WITH crop monitoring and analysis increasingly being outsourced to the latest automated sensing technologies, will there still be a role for agronomists and farm advisers in the digital age of the future?
Premise Australia principal consultant, Tim Neale, believes there will, but only if advisers adapt to the changing world and take advantage of the new data streams that are available.
Mr Neale said while many new technologies were taking over the traditional roles of agronomists, there was one vital element automation and robotics could never replace – “the human touch”.
“Probably 50 to 75 per cent of an agronomist’s role has nothing to do with (the technology). His role is to give the client assurance and comfort that the decisions he is making are the right decisions,” he said.
“So, we are not going to see the end of agronomy services any time soon, but we are going to see change in the way we do agronomy. We need to reskill and refocus the skill sets of agronomists.”
Speaking at the TropAg 2017 conference in Brisbane, Mr Neale said there were four new technology segments that would impact on the role of advisers:
Mr Neale said there was already a plethora of sophisticated agronomic technology that existed in the marketplace.
“There is technology now that counts every seed that is planted, tells you exactly where it is, tells you exactly what the planter was doing at the time. We are to the point now where we have extremely accurate and efficient farming systems,” he said.
“….we are not going to see the end of agronomy services any time soon, but we are going to see change in the way we do agronomy.”
“The farmer or agronomist can pick up this information and go to the exact spot in the field and look at why a seed was not planted correctly. So, there is really exciting technology already available that can get down to a seed-by-seed level.”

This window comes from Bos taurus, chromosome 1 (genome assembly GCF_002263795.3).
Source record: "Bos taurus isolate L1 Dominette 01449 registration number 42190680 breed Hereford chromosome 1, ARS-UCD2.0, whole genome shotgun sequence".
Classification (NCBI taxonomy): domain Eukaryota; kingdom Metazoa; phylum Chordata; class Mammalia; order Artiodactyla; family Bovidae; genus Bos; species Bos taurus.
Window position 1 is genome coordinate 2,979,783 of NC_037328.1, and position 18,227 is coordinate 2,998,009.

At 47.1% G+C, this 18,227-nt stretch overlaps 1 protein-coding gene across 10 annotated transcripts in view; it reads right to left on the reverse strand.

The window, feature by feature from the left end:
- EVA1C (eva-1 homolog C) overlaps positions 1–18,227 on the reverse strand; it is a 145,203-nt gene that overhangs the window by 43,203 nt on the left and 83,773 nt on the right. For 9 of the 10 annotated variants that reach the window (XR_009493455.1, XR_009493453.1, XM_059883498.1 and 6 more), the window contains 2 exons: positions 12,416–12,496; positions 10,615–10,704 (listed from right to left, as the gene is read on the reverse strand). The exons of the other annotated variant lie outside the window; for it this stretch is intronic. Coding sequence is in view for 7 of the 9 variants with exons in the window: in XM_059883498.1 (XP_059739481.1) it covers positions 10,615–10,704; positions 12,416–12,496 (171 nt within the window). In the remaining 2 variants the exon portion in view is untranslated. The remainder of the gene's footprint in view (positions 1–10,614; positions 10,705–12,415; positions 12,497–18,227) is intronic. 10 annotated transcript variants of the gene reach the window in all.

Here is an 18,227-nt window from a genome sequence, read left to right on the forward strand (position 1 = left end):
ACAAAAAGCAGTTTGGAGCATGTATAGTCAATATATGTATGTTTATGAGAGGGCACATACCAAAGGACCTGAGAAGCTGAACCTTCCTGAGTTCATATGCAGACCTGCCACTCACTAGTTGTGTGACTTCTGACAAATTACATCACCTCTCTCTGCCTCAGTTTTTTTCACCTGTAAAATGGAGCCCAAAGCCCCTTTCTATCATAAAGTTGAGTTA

At the same time, he said there was a lot of “super cool stuff” in the weed protection space.
“There are at least three companies with green-on-green technology that can identify weeds in the field irrespective of the crop,” he said.
“From an agronomy point of view, not only will this stuff point and shoot and kill a weed, through artificial intelligence it will tell you there are four different species of weed in that field and the location of those weeds.
“That is a totally different approach to what we do now where we send an agronomist out and he comes back with a recommendation on what the farmer should spray.
“Now there is the opportunity where, if there are, say, four different weeds in a paddock, each weed gets its own chemical.
“It has opened up a whole new world of the way we check fields. That part of an agronomist’s role will disappear.”
Mr Neale said weed identification technology could ultimately see the end of the weed assessment and spray recommendation roles carried out by agronomists.
“Robots will be collecting that data for us and identifying what weeds exist, what chemicals work, what chemicals didn’t work, where is the potential for resistance. That is close to full commercialisation,” he said.
“There is already the technology to take a photo of a plant, what nutrition it has, what diseases it might have. You can see that that is just one step away from full automation in terms of recognition and recommendations.”
Mr Neale said the use of unmanned drones and satellites had opened up a whole new world of crop data collection and analysis.
“With the data we are collecting from UAVs we can process it within 20 minutes. So, there is huge potential to grab lots of data on stuff that used to take us months to collect data on. That is really exciting because it reduces the labour requirement and increases the efficiency,” he said.
“Another thing that is becoming really available is satellite imagery. You can get a real-time update of crop health within hours of satellite capture which is something we weren’t able to do even 12 months ago. That means an agronomist can really start to become forensic about how he approaches a paddock.”
Mr Neale said satellites flying over crops every day provided agronomists with a wealth of data on crop growth, yield potential and change detection.
“Say an agronomist has 20 farmers with 20 paddocks each, that is 400 paddocks to check. We can now build a product that can show the 20 paddocks that haven’t grown this week and the agronomist can go and check those paddocks first,” he said.
“Most agronomy at the moment is very reactive. We need to turn that into a pro-active approach which means we need better information so we can make those decisions.”
Mr Neale said there were new soil sampling and analysis technologies that would also have an impact on the services agronomists offered.
“There are already automatic soil samplers available in the United States where they just drive across the paddock and it will collect all the soil samples for you and repackage them for posting to a lab,” he said.
“There is already stuff being developed in Australia and internationally where you put your soil sample in a jar and it will tell you how much nitrogen you have. All these things will rapidly increase over time.”